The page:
WASHINGTON, D.C. — Sexual abuse of young boys by powerful men in Afghanistan, a common practice that was punishable by death under Taliban rule, was “resurrected” after the terrorist group’s regime was overthrown by the U.S.-led invasion in 2001, reports a federal watchdog agency.
Members of the Afghan National Defense and Security Forces (ANDSF) have been accused of engaging in the centuries-old custom known as bacha bazi (literally translates to “playing with boys”).
Bacha bazi “encompasses the ancient Afghan custom of powerful men sexually abusing young boys,” notes the office of the Special Inspector for Afghanistan Reconstruction (SIGAR), in its most recent quarterly report to Congress. “The Taliban made the practice punishable by death, but bacha bazi has been resurrected since the fall of the Taliban.”
“Under the practice, young boys, also known as ‘chai (tea) boys’ are sold to wealthy and powerful men for entertainment and illicit sex,” it continues. “As women are not allowed to dance in public, boys are made to dance and perform feminine gestures and acts. Boys have been raped, kidnapped, trafficked, and even sold by their parents for family prestige and money.”
SIGAR goes on to point out that reports claiming that the practice is somehow “evolving into a nonviolent and consensual practice do not recognize that adolescent boys have not reached the age of consent.”
The practice began making headlines when Sgt. 1st Class Charles Martland, a decorated Green Beret, revealed that he was being kicked out of the Army for confronting a U.S.-trained and equipped Afghan local police commander accused of repeatedly raping a 12-year-old boy.
That revelation led to The New York Times declaring that U.S. forces had been ordered to ignore the rape of young boys by members of the Afghan security forces, a report that has been denied by the Pentagon.
A spokesman for the U.S. mission in Afghanistan told the Times that accusations of child sexual abuse by ANDSF members is a matter handled by Afghan domestic law enforcement.
The office of the inspector general at the Department of Defense (DOD) has launched an investigation into the U.S. military’s response to allegations of child sexual abuse by Afghan forces.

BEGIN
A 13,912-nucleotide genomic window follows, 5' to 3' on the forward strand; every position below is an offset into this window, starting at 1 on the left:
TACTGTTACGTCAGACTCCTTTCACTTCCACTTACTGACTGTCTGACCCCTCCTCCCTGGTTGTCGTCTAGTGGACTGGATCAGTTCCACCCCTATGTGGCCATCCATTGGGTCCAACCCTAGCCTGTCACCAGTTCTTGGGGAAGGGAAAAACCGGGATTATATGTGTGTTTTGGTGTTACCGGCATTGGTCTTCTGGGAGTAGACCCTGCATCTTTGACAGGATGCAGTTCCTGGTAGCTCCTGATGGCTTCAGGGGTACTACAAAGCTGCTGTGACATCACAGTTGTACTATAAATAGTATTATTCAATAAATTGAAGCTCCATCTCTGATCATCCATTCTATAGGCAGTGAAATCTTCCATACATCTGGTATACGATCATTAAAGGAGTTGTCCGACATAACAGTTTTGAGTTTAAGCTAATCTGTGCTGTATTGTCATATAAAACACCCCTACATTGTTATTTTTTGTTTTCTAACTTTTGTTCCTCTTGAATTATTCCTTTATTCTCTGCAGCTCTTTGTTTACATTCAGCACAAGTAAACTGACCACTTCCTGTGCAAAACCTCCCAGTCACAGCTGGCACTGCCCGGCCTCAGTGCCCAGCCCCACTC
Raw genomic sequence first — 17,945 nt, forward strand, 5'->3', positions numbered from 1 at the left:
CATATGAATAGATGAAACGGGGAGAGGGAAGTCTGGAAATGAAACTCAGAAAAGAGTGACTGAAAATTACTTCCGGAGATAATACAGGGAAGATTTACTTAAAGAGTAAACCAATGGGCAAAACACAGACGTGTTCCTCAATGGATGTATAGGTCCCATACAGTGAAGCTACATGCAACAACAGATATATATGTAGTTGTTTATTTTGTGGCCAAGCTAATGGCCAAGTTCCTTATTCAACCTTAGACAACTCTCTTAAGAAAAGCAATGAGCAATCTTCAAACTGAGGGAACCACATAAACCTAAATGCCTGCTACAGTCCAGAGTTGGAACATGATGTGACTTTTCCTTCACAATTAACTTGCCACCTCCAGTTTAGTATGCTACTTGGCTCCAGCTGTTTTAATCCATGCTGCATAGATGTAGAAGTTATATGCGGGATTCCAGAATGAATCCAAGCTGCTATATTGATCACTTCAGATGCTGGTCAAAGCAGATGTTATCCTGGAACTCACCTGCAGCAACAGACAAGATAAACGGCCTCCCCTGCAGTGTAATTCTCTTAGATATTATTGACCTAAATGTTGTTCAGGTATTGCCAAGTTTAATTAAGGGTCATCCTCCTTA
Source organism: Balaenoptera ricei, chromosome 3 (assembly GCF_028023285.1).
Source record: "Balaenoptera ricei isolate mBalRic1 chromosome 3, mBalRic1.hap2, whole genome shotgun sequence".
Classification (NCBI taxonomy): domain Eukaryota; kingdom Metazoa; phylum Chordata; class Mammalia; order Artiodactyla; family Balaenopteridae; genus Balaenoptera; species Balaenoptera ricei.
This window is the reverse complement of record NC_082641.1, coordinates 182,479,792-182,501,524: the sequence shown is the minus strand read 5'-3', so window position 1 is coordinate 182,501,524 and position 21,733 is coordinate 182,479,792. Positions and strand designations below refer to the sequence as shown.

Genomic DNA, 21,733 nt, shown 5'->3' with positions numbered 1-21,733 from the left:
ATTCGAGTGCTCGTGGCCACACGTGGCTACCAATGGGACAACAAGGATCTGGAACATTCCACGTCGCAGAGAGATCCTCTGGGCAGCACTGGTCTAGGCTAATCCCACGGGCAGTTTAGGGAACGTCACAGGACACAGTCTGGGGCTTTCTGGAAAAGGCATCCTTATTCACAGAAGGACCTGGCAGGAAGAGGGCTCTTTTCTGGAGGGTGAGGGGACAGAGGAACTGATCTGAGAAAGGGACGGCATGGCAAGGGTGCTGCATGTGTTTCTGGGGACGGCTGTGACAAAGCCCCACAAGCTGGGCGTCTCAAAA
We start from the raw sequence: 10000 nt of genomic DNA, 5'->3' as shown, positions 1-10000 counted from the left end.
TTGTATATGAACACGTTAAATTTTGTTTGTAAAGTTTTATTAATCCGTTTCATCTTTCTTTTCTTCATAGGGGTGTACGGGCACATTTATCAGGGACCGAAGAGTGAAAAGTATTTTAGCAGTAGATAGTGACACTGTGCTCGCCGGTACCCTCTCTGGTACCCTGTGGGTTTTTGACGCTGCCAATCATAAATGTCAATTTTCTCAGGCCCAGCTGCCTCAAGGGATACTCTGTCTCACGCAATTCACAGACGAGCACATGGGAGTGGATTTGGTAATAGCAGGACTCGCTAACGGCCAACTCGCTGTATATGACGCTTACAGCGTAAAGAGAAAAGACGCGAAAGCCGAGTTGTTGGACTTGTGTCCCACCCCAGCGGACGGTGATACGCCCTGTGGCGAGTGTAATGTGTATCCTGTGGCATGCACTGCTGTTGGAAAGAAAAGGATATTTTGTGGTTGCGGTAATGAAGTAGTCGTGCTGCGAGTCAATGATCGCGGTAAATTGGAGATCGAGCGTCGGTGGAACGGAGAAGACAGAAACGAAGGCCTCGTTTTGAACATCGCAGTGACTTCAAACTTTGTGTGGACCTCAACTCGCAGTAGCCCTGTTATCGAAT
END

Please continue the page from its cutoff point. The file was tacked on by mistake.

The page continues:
Although Afghan law does address sexual assault, there is no specific provision that deals with bacha bazi, notes John Sopko, the special inspector general, in the 256-page report to Congress.
“The Afghanistan Independent Human Rights Commission (AIHRC) has recommended the government criminalize the practice and modify the penal code based on provisions in the Universal Declaration of Human Rights and other human-rights conventions,” he adds.
In condemning the reported sexual abuse of boys, Sen. Patrick Leahy (D-VT) argued that the act violates a provision of U.S. law named after him — the Leahy Amendment.
The amendment prohibits the use of U.S. taxpayer dollars to fund any training, equipment, or other assistance for ANDSF members if the U.S. Secretary of Defense has credible information that they have committed a “gross violation of human rights.”
Sopko learned from the component of the U.S.-led coalition charged with training and developing the Afghan security forces that all individuals slated to attend U.S.-funded training were subjected to routine Leahy amendment vetting.
However, the multinational training component, known as the Combined Security Transition Command – Afghanistan (CSTC-A) failed to state if any Afghan security force members had been rejected due to Leahy violations.
“CSTC-A stated it would enforce any decisions made by the Secretary of Defense to deny equipment or funds to ANDSF units found in violation of the Leahy Amendment,” reports SIGAR.
In response to the Times report that U.S. forces had been instructed to turn a blind eye to the rape of young boys by ANDSF members, Afghan President Ashraf Ghani called for action to discharge Afghan security troops who engage in the practice and to charge them in court.
Although he declared that sexual abuse of boys will not be tolerated, he conceded that Afghanistan “needs time” to deal with the “larger cultural dynamic” linked to bacha bazi given that the custom is centuries old.
Citing a statement from Gen. John Campbell, the top commander of U.S. and NATO troops in Afghanistan, the Pentagon denied that U.S. troops had been told to ignore the rape of children by their counterparts.
While testifying before the Senate Armed Services Committee on Oct. 6, Gen. Campbell said the incidents cited in the Times article occurred between 2010 and 2012.
The general also claimed that U.S. policy in effect since at least 2011 requires U.S. service members to report all suspected human rights violations to their superiors, who will then report them to Afghan authorities.
Gen. Campbell issued a statement on Sept. 22 ordering U.S. and non-U.S. personnel assigned to the American mission in Afghanistan to immediately report suspicions of sexual abuse to the chain of command.